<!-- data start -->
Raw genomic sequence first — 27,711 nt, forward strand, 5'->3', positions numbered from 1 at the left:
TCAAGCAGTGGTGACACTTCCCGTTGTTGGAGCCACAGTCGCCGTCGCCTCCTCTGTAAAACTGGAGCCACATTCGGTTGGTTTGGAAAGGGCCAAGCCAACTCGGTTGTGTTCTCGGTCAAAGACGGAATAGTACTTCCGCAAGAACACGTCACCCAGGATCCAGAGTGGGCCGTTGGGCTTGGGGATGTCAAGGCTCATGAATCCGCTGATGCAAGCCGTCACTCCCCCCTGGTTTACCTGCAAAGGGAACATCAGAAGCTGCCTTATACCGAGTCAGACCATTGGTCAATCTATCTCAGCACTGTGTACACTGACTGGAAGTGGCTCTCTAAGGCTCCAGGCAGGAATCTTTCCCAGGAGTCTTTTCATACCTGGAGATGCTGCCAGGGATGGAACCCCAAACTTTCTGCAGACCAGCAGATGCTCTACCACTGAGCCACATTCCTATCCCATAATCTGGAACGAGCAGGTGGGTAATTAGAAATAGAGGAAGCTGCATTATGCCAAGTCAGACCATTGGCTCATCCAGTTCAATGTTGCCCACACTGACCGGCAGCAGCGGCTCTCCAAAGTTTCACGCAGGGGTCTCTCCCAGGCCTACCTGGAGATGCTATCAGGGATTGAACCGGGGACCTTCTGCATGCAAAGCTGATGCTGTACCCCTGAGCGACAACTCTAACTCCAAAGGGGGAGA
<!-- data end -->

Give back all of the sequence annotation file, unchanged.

Raw genomic sequence first — 27,711 nt, forward strand, 5'->3', positions numbered from 1 at the left:
TCAAGCAGTGGTGACACTTCCCGTTGTTGGAGCCACAGTCGCCGTCGCCTCCTCTGTAAAACTGGAGCCACATTCGGTTGGTTTGGAAAGGGCCAAGCCAACTCGGTTGTGTTCTCGGTCAAAGACGGAATAGTACTTCCGCAAGAACACGTCACCCAGGATCCAGAGTGGGCCGTTGGGCTTGGGGATGTCAAGGCTCATGAATCCGCTGATGCAAGCCGTCACTCCCCCCTGGTTTACCTGCAAAGGGAACATCAGAAGCTGCCTTATACCGAGTCAGACCATTGGTCAATCTATCTCAGCACTGTGTACACTGACTGGAAGTGGCTCTCTAAGGCTCCAGGCAGGAATCTTTCCCAGGAGTCTTTTCATACCTGGAGATGCTGCCAGGGATGGAACCCCAAACTTTCTGCAGACCAGCAGATGCTCTACCACTGAGCCACATTCCTATCCCATAATCTGGAACGAGCAGGTGGGTAATTAGAAATAGAGGAAGCTGCATTATGCCAAGTCAGACCATTGGCTCATCCAGTTCAATGTTGCCCACACTGACCGGCAGCAGCGGCTCTCCAAAGTTTCACGCAGGGGTCTCTCCCAGGCCTACCTGGAGATGCTATCAGGGATTGAACCGGGGACCTTCTGCATGCAAAGCTGATGCTGTACCCCTGAGCGACAACTCTAACTCCAAAGGGGGAGA